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4-H Fair nears, officials hope to connect community

BY HEATHER COX - hcox@h-ponline.com

The Huntington County 4-H fair is right around the corner, providing the community with traditions of leadership, education, service and connection.

Purdue Extension Educator and 4-H Youth Developer Rae Ann O’Neill said the fair is a place she will often see people run into each other at the fair and reconnect. She adds that this is one of the most important parts of fair week for those in the community of Huntington.

“I know people that grew up here but they come back for the fair, so they can make those connections with friends,” she said. “I think the most important part of it is people connecting with people. I think that’s so important in this day in age where we rely on technology to make those connections, it’s nice to be able to make some face-to-face connections and really get to visit with people and have some fun.”

As for why so many kids across the county participate every year, O’Neill said she thinks it’s a great way for kids to figure out what they’re interested in and how to pursue it.

“I think one of the big draws to 4-H is the kids get to pick,” she said. “It’s all about things that they’re interested in. With 4-H we have such a variety.”

O’Neill went on to explain that if a kid is interested in horses but doesn’t have a horse, they can still do a horse project and exhibit a poster explaining what they learned; or if a kid enjoys learning about weather at school, there’s a weather project they can work on and figure out how to track weather; or if a kid is interested in HGTV and remodeling shows, kids can even do some remodeling in their homes or create a design board just like real designers do – the list goes on.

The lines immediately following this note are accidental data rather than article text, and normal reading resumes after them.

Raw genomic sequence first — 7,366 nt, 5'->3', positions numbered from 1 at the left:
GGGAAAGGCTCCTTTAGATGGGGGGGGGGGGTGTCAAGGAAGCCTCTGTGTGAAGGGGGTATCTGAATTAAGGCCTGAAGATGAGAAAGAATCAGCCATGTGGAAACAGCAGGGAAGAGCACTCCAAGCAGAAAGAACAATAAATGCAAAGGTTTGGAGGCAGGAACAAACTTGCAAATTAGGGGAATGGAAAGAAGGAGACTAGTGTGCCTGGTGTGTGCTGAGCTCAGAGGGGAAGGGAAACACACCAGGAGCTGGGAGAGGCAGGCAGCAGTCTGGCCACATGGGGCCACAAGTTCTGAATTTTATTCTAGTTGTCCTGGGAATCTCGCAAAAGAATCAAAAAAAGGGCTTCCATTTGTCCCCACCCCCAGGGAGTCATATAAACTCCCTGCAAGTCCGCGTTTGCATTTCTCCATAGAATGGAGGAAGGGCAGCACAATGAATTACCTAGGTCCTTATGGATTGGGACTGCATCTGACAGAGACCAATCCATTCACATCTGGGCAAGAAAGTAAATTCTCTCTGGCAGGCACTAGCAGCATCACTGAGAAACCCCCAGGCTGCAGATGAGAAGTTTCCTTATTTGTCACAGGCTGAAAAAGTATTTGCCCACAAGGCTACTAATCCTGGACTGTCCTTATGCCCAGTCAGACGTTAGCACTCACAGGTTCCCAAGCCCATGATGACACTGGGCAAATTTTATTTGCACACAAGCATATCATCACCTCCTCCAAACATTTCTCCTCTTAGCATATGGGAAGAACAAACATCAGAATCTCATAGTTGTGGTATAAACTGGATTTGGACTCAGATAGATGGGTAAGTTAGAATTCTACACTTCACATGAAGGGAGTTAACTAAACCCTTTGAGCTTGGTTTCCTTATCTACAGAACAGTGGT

Aside from learning more about their interests, a large part of 4-H actually takes place behind the scenes year-round.

“Throughout the year where they’re meeting with clubs, they’re learning about leadership, they’re learning about community service, they’re learning about how to conduct a meeting, how to get something accomplished as a group,” O’Neill said. “So that’s the other aspect of 4-H that goes on behind the scenes that a lot of people don’t realize it happens. Which is a very important part of our program.”

Some of the fair favorites will be back this year as well. O’Neill said since karaoke night was a success last year, it will be back for another round this year. She also said some of the other crowd favorites include fair food, the livestock auction, 4-H spirit night and more.

Aside from new speakers for Ladies Day and activities for Youth Day, the general fair schedule is the same as years in the past. O’Neill did say she has been told that the famous milkshake booth could be in a new location.

“People shouldn’t panic if it’s not where it used to be, it’s still there,” she said. “Last I heard they were moving it because they got a bigger booth and needed a bigger spot.”

Although the fair exhibits don’t open at the fairgrounds until July 21, according to the Purdue Extension website, the first official event – the dog show – will begin on July 7 at the First Federal Savings Bank community building. This event is followed by the tractor driving contest on July 8, and the 4-H parade and royalty contest on July 13.